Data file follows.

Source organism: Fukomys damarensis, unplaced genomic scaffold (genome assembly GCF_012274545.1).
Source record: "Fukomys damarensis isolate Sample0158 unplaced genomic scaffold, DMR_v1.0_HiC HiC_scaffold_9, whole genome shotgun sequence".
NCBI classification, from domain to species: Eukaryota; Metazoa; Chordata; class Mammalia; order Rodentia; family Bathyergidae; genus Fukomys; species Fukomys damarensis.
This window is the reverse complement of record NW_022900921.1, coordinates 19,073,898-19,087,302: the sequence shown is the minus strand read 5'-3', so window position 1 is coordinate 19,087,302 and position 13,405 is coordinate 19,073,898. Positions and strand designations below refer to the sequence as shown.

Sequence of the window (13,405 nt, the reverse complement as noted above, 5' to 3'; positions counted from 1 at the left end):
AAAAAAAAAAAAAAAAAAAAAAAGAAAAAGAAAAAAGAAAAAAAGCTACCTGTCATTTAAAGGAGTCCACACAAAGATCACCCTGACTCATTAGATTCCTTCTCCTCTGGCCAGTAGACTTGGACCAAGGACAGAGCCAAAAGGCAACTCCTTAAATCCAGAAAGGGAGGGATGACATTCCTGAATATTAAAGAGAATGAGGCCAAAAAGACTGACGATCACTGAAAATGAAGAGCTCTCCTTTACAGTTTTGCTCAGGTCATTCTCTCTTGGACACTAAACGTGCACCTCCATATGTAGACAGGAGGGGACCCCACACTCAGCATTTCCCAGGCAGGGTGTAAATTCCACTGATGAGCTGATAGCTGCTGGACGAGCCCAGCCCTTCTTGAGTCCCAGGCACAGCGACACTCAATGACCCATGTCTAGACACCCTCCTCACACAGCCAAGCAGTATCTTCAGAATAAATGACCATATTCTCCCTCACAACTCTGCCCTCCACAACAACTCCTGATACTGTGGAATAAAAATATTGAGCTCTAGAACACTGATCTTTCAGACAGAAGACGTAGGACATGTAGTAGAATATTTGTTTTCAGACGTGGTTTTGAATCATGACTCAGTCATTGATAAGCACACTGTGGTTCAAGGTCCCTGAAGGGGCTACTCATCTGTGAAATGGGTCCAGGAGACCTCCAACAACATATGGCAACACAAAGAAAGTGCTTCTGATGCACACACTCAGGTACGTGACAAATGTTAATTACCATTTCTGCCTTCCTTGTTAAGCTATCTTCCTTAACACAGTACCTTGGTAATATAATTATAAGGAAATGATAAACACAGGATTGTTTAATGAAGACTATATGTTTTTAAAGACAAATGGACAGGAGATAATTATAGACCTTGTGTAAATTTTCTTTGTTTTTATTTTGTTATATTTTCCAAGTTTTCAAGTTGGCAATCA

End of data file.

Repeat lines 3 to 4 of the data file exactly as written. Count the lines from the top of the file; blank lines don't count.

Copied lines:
NCBI classification, from domain to species: Eukaryota; Metazoa; Chordata; class Mammalia; order Rodentia; family Bathyergidae; genus Fukomys; species Fukomys damarensis.
This window is the reverse complement of record NW_022900921.1, coordinates 19,073,898-19,087,302: the sequence shown is the minus strand read 5'-3', so window position 1 is coordinate 19,087,302 and position 13,405 is coordinate 19,073,898. Positions and strand designations below refer to the sequence as shown.